The Xbox Live Gamerscore is a statistic that summarizes the user's profile on Microsoft's Xbox Live. The following are some of the information displayed on an Xbox Live player card:
  • (A) Gamertag (B) Start with the front of a silver or gold bar
  • Player image (avatar)
  • Reputation
  • Player Score
  • Players area
  • Recent games played

A gamercard may be viewed on the Xbox 360 Dashboard or via The Gamertag's top bar is seen in front of a silver or gold bar indicating whether the user has an Xbox Live Free or Gold subscription (respectively). If the player is part of the Xbox 360 Launch Team, there will be additional text below the top bar stating "Launch Team."

Users may submit a rendered version of their Gamercard as a small Flash applet or JPEG image on any Internet website or forum via third-party sites.

Similarly, Mac OS X users may use widgets to display their Xbox Live Gamercard in the Mac OS X Control Panel. These are accessible via the Xbox Live Gamercard download page on any Mac running OS X 10.4 or higher with an Apple device.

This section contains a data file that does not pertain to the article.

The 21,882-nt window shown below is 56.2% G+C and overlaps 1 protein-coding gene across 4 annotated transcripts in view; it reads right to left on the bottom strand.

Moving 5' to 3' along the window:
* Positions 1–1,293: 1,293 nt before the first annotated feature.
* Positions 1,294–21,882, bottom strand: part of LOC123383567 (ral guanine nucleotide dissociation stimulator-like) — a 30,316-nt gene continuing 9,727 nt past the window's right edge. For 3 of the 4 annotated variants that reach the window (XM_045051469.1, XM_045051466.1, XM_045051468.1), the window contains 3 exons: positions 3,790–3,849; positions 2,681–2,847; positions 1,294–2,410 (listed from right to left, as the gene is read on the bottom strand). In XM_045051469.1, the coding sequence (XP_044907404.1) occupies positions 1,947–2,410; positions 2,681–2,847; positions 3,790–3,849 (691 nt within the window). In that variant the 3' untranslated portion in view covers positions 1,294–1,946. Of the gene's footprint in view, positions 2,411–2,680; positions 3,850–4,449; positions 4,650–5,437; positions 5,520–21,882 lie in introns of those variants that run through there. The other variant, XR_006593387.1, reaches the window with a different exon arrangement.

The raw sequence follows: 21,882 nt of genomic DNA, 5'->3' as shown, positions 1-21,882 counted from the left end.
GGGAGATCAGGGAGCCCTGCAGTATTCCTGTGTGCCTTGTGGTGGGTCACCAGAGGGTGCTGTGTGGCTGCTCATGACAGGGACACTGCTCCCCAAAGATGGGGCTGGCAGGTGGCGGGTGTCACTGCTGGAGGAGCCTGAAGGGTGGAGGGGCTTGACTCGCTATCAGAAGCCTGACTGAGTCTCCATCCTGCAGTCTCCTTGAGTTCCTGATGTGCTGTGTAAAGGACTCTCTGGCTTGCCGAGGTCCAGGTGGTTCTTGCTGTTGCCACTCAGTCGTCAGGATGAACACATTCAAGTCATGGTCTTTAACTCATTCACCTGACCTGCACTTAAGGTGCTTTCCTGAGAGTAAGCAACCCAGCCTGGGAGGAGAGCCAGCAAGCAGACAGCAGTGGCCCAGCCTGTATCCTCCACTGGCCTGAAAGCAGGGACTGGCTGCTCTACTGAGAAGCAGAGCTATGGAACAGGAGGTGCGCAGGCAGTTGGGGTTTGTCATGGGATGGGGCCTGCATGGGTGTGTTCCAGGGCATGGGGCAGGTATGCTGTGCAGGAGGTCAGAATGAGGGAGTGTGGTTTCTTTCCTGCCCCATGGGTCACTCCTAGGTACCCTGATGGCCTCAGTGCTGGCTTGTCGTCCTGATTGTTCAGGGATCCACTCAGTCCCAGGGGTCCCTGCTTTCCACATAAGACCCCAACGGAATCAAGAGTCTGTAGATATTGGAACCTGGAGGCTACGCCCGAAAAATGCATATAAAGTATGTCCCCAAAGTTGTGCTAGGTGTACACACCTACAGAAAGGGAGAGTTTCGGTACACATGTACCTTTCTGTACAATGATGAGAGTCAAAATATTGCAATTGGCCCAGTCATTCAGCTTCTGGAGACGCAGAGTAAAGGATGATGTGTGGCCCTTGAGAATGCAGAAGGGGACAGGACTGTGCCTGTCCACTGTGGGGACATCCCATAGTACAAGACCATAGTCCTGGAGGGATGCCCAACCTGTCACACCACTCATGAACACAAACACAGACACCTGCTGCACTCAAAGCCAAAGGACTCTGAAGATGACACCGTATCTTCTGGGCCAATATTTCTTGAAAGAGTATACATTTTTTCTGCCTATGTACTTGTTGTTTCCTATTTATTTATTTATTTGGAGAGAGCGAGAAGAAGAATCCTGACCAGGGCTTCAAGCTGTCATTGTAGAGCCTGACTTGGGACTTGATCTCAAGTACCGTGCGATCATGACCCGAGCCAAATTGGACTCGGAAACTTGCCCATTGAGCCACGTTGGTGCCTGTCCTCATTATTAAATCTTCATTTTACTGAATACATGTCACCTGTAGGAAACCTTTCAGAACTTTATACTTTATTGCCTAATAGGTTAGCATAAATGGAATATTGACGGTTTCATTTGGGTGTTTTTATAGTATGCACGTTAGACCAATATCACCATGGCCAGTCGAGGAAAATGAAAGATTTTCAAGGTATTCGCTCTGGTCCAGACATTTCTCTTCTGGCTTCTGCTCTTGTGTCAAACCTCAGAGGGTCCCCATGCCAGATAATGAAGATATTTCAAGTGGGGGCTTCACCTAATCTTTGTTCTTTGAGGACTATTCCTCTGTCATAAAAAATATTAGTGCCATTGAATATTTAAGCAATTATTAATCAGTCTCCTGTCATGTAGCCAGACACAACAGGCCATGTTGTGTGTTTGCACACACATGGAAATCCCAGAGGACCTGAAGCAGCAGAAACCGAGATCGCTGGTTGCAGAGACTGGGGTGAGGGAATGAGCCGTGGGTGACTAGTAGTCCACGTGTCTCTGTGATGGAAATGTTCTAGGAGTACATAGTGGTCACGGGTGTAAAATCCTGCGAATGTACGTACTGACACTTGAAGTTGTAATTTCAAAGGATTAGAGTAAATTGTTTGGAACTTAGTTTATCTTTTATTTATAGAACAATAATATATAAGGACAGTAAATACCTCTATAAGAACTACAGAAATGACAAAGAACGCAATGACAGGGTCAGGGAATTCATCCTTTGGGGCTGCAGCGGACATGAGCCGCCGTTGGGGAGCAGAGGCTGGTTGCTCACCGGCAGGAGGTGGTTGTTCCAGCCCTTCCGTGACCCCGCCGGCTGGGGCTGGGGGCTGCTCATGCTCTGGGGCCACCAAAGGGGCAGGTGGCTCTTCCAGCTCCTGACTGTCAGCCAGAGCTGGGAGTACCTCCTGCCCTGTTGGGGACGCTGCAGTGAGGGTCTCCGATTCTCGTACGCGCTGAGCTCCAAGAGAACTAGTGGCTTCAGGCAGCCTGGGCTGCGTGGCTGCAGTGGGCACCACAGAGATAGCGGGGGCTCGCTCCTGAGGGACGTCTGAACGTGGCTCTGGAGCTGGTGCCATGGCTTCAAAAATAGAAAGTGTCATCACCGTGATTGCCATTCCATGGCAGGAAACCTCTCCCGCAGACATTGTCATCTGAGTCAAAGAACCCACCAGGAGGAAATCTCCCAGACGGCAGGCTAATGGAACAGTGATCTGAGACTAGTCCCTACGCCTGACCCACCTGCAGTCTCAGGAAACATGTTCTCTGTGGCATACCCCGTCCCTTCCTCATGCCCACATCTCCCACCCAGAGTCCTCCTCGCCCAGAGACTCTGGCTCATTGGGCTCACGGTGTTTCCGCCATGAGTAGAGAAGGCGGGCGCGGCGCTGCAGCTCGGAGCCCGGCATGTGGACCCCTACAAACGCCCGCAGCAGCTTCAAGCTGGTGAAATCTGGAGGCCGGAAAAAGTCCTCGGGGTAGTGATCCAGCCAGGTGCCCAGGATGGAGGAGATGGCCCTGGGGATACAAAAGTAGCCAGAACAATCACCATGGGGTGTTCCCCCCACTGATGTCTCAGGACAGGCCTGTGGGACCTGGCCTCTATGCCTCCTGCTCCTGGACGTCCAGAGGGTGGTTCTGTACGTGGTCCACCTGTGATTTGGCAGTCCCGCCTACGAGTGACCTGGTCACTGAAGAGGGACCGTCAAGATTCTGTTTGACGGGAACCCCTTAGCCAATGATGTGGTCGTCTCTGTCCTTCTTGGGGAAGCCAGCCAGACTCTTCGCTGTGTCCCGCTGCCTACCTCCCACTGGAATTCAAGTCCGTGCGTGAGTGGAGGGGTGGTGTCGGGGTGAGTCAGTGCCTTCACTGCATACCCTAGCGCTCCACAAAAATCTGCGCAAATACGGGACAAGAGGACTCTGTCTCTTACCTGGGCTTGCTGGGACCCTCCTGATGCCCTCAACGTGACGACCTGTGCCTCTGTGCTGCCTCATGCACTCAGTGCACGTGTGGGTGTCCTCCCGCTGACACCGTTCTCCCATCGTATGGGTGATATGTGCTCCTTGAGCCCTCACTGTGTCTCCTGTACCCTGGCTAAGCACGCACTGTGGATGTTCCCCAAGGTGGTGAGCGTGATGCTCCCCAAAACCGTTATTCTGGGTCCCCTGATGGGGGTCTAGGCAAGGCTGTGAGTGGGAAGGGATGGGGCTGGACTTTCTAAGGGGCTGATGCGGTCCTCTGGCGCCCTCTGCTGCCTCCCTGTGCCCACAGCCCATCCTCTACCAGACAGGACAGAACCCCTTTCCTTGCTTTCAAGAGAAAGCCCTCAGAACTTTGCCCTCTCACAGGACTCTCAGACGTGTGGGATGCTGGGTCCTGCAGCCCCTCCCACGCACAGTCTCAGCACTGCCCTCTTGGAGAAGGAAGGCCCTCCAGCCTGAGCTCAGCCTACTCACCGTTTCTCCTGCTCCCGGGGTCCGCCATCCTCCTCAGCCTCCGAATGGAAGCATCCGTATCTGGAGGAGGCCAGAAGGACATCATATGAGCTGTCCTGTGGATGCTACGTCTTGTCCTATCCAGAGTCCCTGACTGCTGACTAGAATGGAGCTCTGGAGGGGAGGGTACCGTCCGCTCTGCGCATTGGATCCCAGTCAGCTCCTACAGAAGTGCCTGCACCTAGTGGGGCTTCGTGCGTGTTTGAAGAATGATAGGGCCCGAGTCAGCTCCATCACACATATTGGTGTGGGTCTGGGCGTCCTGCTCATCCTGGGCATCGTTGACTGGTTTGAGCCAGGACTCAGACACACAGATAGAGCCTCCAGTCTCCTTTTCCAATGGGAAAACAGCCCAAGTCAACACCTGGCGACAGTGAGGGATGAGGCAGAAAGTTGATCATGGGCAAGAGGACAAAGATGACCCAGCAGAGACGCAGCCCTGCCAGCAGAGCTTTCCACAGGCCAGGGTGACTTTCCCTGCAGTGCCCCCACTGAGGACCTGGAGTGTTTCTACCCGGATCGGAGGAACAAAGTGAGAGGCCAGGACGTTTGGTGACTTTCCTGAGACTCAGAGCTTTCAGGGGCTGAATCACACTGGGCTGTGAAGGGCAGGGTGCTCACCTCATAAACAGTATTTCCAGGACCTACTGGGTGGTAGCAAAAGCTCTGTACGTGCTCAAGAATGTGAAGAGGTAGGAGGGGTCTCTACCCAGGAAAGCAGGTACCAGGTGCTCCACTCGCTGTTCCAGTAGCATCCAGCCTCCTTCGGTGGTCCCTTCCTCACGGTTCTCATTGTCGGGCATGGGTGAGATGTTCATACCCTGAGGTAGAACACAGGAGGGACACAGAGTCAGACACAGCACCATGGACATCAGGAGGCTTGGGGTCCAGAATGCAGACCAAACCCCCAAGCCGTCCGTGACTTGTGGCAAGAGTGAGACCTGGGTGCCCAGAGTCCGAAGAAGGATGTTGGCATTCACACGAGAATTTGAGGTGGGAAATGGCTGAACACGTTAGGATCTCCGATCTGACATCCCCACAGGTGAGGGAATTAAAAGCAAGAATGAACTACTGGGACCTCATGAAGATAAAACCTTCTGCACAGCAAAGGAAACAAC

There are four player zones: Recreation is for casual gamers, Family is for familiar players (no profanity, etc.), Pro is for competitive gamers who like a challenge, and Underground is where anything goes (as long as you don't break the Terms of Use). These player areas do not appear on your Gamercard in real life.


TrueSkill is a ranking and matchmaking system first used in the Xbox 360 Live services. TrueSkill, which was founded at Microsoft Research Cambridge, UK, is now utilized in over 150 titles for the Xbox 360 and Games for Windows: Warhammer 40,000: Dawn of War II live gameplay. It employs a mathematical formula to compensate for flaws in existing rating systems like Elo.

For example, a novice player who joins a league with one million other competitors can qualify in less than 20 games. It may calculate the likelihood of each game's outcome, allowing skill-balanced teams to be formed from a group of players with varying abilities.

The system tries to match people based on their estimated skill level when matching. If two individuals compete head-to-head and have the same low-uncertainty estimated ability, each should have a 50 percent chance of winning. This is done in an attempt to make each contest as competitive as feasible.